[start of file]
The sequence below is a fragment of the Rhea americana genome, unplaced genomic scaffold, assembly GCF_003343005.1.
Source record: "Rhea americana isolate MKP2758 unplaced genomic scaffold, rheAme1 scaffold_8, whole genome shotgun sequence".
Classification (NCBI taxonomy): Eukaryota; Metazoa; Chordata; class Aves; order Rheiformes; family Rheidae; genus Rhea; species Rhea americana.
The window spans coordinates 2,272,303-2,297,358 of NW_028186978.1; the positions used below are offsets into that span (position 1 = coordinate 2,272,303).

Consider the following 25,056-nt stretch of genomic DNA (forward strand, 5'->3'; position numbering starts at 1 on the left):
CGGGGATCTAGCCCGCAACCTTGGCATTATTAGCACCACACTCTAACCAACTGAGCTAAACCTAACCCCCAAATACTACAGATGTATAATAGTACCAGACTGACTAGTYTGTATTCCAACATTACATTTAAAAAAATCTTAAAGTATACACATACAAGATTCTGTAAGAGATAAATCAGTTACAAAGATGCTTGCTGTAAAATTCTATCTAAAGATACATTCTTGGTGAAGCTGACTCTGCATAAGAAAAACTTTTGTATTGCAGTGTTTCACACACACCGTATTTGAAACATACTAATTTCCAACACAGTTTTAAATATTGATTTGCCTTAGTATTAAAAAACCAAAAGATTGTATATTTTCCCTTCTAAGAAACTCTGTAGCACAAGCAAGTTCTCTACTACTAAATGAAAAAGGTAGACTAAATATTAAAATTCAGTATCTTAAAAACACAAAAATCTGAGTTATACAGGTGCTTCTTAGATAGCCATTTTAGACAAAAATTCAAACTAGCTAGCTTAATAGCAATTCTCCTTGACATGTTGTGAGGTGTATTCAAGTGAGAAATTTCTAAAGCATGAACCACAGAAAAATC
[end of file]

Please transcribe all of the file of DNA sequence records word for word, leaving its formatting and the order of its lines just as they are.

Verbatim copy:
The sequence below is a fragment of the Rhea americana genome, unplaced genomic scaffold, assembly GCF_003343005.1.
Source record: "Rhea americana isolate MKP2758 unplaced genomic scaffold, rheAme1 scaffold_8, whole genome shotgun sequence".
Classification (NCBI taxonomy): Eukaryota; Metazoa; Chordata; class Aves; order Rheiformes; family Rheidae; genus Rhea; species Rhea americana.
The window spans coordinates 2,272,303-2,297,358 of NW_028186978.1; the positions used below are offsets into that span (position 1 = coordinate 2,272,303).

Consider the following 25,056-nt stretch of genomic DNA (forward strand, 5'->3'; position numbering starts at 1 on the left):
CGGGGATCTAGCCCGCAACCTTGGCATTATTAGCACCACACTCTAACCAACTGAGCTAAACCTAACCCCCAAATACTACAGATGTATAATAGTACCAGACTGACTAGTYTGTATTCCAACATTACATTTAAAAAAATCTTAAAGTATACACATACAAGATTCTGTAAGAGATAAATCAGTTACAAAGATGCTTGCTGTAAAATTCTATCTAAAGATACATTCTTGGTGAAGCTGACTCTGCATAAGAAAAACTTTTGTATTGCAGTGTTTCACACACACCGTATTTGAAACATACTAATTTCCAACACAGTTTTAAATATTGATTTGCCTTAGTATTAAAAAACCAAAAGATTGTATATTTTCCCTTCTAAGAAACTCTGTAGCACAAGCAAGTTCTCTACTACTAAATGAAAAAGGTAGACTAAATATTAAAATTCAGTATCTTAAAAACACAAAAATCTGAGTTATACAGGTGCTTCTTAGATAGCCATTTTAGACAAAAATTCAAACTAGCTAGCTTAATAGCAATTCTCCTTGACATGTTGTGAGGTGTATTCAAGTGAGAAATTTCTAAAGCATGAACCACAGAAAAATC